Is the music industry's hirsute maker of magic — a man once named to Time's annual list of the 100 Most Influential People — taking on the irrepressible, Ukrainian-born Eugene Hutz and his gypsy punk cabaret, Gogol Bordello, a band that's incited joyful hysteria in festival crowds worldwide?
"We're working on (a) new record with Rick Rubin," Hutz tells tbt* during a phone interview from Vermont, casually dropping the name of the producer behind the Beastie Boys, Jay-Z and the Dixie Chicks.
Hutz, who brings Gogol Bordello to the Ritz Ybor this Monday, said he's looking forward to getting the new material out there. "I think it's too exciting to hold some of this material back, so we've already performed some of it," Hutz says.
The 37-year-old musician, folk historian, philosopher, DJ and actor — co-star of Everything Is Illuminated, with Elijah Wood; star of the Madonna-directed Filth and Wisdom — exudes more elation about the new twists to Gogol Bordello's sound than any of the other particulars surrounding his celebrity.
The band's new foreign accents resulted from time spent in Rio de Janeiro, where Hutz has resided the past couple of years, lured there by visits with internationally renowned performer and friend Manu Chao.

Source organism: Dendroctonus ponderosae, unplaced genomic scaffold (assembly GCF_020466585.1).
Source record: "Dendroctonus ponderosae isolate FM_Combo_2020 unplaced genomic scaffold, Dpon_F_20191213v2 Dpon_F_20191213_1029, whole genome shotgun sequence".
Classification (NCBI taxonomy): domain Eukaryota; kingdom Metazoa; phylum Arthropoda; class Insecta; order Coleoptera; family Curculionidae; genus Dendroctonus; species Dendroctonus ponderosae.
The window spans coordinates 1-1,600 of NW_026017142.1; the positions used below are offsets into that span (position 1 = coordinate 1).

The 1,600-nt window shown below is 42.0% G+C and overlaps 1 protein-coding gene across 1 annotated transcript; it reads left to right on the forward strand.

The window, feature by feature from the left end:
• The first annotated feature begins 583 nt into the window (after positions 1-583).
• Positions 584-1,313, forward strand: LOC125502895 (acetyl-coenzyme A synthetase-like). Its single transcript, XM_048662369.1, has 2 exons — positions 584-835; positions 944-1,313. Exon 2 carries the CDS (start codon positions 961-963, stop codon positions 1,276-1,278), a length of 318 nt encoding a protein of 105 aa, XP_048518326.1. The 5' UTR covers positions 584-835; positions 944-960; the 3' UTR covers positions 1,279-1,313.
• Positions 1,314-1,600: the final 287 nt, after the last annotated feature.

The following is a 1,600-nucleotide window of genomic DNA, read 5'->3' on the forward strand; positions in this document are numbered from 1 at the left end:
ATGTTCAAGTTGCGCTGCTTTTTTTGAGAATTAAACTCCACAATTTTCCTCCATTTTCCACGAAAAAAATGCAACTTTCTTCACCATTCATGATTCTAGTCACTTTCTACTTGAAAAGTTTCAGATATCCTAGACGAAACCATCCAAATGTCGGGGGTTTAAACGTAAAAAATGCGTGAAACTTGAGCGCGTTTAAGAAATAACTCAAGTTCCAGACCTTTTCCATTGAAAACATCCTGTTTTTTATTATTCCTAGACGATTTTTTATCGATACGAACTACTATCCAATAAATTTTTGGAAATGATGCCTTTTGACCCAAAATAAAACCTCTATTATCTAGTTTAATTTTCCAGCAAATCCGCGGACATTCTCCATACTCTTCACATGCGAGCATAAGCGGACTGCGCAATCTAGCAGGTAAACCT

"Our music is biographical," Hutz says. "As we continue traveling, we've been spending a lot of time between Brazil and New York. So be prepared for outbreaks of gypsy punk rock samba."
The group's songs have been featured on movie soundtracks and the ensemble distinguishes themselves with an adrenaline-charged and accordion, horns and-violin-kissed reverie, heard in tunes such as Start Wearing Purple, Through the Roof 'n' Underground, Think Locally, F--- Globally and the recent U.K. hit Wanderlust King.
Hutz himself could be called a real-life gypsy renegade. His family evacuated his hometown near Kiev during the aftermath of the Chernobyl meltdown in 1986. As a teen, he discovered punk rock through bootleg tapes and moved from one European city to another until settling down in Vermont (and later New York) in the early '90s.
Appropriately named for Ukrainian writer Nikolai Gogol, a 19th century writer recognized for his societal critiques, Gogol Bordello has blended seemingly disparate genres with punk and Eastern European gypsy folk — from dub to metal to hip-hop.
And now, the swaying pulsations of Rio de Janeiro.
"It just amazes me everywhere I go I wind up hanging with family," he said. "We all know the same songs, different dialect but essentially the same language."